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Is Dry-Aged steak worth the extra cost?

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I've only had dry aged steak at a steakhouse, but my local stores all seem to carry it. I'm quite the steak fan - favorites are rib eye and skirt steak, but have just never bought it at the store. It's not significantly more expensive, but I have few complaints about non-aged rib eye cooked on a searing hot pan at home and wondered if the difference in dry aged was that significant in your home cooking experiences.

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  1. Given your specific set of circumstances I would have to say no. First, if there are two cut's of meat that I think Dry Aging is a bit wasted on it's Rib Eye and Filet Mignon. For similar yet opposite reasons.

    Rib Eye is probably the fattiest cut of any steak. Thus you get a TON of flavor from a regular rib eye as you do a dry aged. Perhaps the dry aged will be a little "gamier" in flavor, as most dry aged steaks are in my opinion, but I can't justify paying the extra cost.

    Filet Mignon, complete opposite. There isn't enough fat to break down on a filet to really enhance the flavor. A Filet is almost a flavorless piece of meat since it's so lean to start with. It's also very tender so the aging process doesn't do much to enhance that either.

    In my opinion dry aging works best with Strip, Sirlion or T-Bone/Porterhouse. There I believe the significance in enhanced flavor and tenderness is well worth the extra cost.

    Just my $.02.

    3 Replies
    1. re: jrvedivici

      Great, thanks.

      1. re: jrvedivici

        Just from what I remember of my own experience, I'd disagree with you about filets. When the Oklahoma radar site I was assigned to was shutting down and we were down to about 60 men, instead of government food our acting mess sergeant, an accountant by job code but a former restaurateur, was given an allowance to buy food locally. Among his purchases were a number of whole tenderloins, which he hung in the walk-in and allowed them to age, then on several successive Thursdays it was flat-grilled, bacon-wrapped filets mignon for all hands. There was initial resistance from some guys who thought it tasted spoiled - so unused were they to meat with actual flavor - but most of us became so addicted we were actually volunteering for KP, just to encourage Sgt. Snell to keep feeding us those things.

        I've never had another filet that rang my bell at all. Maybe the lack of proper aging has something to do with it.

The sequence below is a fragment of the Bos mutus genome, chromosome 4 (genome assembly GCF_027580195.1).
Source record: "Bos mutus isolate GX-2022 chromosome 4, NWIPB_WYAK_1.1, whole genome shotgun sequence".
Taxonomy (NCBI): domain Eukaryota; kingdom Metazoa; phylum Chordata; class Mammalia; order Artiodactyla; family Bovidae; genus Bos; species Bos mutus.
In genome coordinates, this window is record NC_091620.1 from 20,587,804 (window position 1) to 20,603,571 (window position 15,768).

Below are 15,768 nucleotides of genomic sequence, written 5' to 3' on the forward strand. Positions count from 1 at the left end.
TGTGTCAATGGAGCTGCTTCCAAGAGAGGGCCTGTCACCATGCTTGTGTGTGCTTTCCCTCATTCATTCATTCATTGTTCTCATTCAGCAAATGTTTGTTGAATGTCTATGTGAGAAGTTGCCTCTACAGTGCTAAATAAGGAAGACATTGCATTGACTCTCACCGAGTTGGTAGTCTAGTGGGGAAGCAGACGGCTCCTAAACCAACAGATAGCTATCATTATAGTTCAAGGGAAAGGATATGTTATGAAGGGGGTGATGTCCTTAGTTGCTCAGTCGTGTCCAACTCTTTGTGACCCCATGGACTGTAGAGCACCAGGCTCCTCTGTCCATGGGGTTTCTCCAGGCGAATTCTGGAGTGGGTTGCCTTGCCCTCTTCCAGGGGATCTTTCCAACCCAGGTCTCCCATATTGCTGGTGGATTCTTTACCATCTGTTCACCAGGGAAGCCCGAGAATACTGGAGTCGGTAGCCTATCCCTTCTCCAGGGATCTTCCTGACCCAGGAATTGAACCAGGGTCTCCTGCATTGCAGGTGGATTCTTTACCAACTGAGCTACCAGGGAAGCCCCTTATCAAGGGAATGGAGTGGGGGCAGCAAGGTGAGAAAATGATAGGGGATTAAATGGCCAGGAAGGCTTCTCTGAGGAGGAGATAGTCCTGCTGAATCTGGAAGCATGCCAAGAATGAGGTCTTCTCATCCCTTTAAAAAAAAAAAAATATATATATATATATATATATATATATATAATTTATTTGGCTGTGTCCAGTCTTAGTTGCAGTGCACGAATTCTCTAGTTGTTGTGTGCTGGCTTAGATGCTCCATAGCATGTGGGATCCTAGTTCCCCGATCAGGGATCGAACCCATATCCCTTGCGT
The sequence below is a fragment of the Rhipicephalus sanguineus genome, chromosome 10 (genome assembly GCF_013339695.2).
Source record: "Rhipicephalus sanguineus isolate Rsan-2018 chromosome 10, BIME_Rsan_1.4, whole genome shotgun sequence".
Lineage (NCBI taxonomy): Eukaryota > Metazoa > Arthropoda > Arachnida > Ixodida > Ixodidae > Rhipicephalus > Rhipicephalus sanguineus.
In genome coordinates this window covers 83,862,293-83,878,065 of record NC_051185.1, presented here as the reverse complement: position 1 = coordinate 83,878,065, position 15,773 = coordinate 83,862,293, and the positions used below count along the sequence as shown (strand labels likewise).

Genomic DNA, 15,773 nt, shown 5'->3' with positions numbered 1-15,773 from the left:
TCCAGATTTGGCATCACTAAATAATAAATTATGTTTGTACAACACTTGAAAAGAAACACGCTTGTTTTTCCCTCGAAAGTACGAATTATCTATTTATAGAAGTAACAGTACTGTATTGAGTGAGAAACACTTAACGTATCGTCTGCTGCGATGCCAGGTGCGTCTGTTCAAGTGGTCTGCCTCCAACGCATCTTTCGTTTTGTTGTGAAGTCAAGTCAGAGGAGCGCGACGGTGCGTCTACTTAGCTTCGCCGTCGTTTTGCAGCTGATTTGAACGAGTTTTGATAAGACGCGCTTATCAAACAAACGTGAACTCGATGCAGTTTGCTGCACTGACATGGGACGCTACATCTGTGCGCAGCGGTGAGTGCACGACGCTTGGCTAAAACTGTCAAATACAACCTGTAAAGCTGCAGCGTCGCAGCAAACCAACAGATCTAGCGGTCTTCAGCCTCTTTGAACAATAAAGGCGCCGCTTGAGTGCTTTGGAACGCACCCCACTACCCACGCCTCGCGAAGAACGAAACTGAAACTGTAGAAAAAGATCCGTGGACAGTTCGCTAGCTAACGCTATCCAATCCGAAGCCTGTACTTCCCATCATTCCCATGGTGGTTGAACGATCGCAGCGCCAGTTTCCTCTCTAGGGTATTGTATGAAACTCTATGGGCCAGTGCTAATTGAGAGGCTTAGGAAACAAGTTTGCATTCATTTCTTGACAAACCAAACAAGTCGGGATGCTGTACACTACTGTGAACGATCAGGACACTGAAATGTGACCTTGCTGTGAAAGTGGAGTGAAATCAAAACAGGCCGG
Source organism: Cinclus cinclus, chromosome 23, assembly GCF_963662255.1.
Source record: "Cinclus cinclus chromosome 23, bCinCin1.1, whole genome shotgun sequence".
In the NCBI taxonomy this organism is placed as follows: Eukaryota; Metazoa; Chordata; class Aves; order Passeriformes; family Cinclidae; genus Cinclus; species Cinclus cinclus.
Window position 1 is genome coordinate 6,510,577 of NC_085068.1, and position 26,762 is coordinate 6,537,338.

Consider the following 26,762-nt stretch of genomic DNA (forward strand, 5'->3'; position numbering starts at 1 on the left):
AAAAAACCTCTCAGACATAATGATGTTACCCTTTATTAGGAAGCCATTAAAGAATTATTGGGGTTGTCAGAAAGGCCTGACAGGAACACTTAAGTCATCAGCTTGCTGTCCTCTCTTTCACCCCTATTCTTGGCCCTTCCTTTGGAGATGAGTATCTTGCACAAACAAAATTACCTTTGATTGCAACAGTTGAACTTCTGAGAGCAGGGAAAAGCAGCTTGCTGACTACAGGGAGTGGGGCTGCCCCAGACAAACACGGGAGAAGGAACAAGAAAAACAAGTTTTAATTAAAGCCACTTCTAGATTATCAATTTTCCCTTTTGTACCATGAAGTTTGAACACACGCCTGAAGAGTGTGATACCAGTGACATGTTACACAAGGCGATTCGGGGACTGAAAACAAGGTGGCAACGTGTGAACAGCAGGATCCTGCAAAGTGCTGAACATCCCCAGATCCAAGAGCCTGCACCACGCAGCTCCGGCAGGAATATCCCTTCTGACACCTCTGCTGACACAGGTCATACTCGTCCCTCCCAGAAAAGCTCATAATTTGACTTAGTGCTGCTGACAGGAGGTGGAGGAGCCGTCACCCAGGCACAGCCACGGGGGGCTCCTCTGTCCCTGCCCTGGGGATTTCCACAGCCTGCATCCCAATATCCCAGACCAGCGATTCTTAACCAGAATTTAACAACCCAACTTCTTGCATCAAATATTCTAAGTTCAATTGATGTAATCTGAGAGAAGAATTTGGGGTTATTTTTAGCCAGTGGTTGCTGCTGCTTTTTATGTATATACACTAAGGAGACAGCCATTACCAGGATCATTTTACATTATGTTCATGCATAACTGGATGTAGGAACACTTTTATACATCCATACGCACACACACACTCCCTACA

1. re: Will Owen

          But it WAS spoiled...that is what dry aging is...controlled spoilage...

      2. I prefer George Clinton to George Jones. I listen to both, but I prefer the funk.

        1. I think it depends on how much more it costs, but I prefer the aged beef generally speaking, even, or especially, with ribeye.

          The fat content or marbling is one thing, but what dry aging does to the muscle itself is what I like so well - the flavor intensifies and the texture becomes more tender without feeling tenderized.

          2 Replies
          1. re: inaplasticcup

            Yes - it's not fat getting old, it's actual decomposition - rotting, if you will. The British habit of hanging game birds until the head falls off is perhaps overdoing it, and it should be done in a clean, cold environment. This is why someone not used to the flavor might say it was spoiled; in some sense of the word it actually is, being on the way from fresh meat to carrion.

            1. re: inaplasticcup

              Absolutely correct. Aging doesn't do much to the fat, but it does alot to the muscle.

            2. f,

              do you have access to a restaurant supply house, Costco or similar warehouse buying club?

              But to answer your question....it depends who or where you would purchase the Dry-Aged Beef from. You really need to trust the source to know how it has been handled. Myself, if the purchase price was over 24.99/lb, probably not, as I could simply go out and let someone else cook it and it comes with sides. Let say a one pound steak goes for $50, then I could enjoy a 2-pounder at home....then the savings would be worth for me to cook it at home....The sides really would not be much of an additional expense, so then the savings would be far greater.

              If you can purchase your beef in small Cryovac packaging.....Tenderloins, Skirts, Flank, Tri-Tips, Whole Top Butt Sirloin, Flat Iron/Top Blade, Flap or Hanger.....you can do a combination wet/dry age process to get some pretty good beef. If you have a Foodsaver, then you could also get the same results. Basically, you leave the meat in your refrigerator for 3+ weeks, then you open the bag and air dry in your refrigerator for another 5-7 days. The benefit of this process is you will get more tender, nutty beef flavor without the loss of any weight, so the yield is better and the cost savings is significant over straight dry aging. You are purchasing for less than $7/lb for most cuts of beef.

              What happens is you allow the natural enzymes in the beef to break down and tenderize. This is what some of the big steakhouses do...most notably, Gene & Georgetti.(30 days). Standard operating procedure (SOP) for any restaurant worth going to should do this for all their incoming beef for at least 14 days.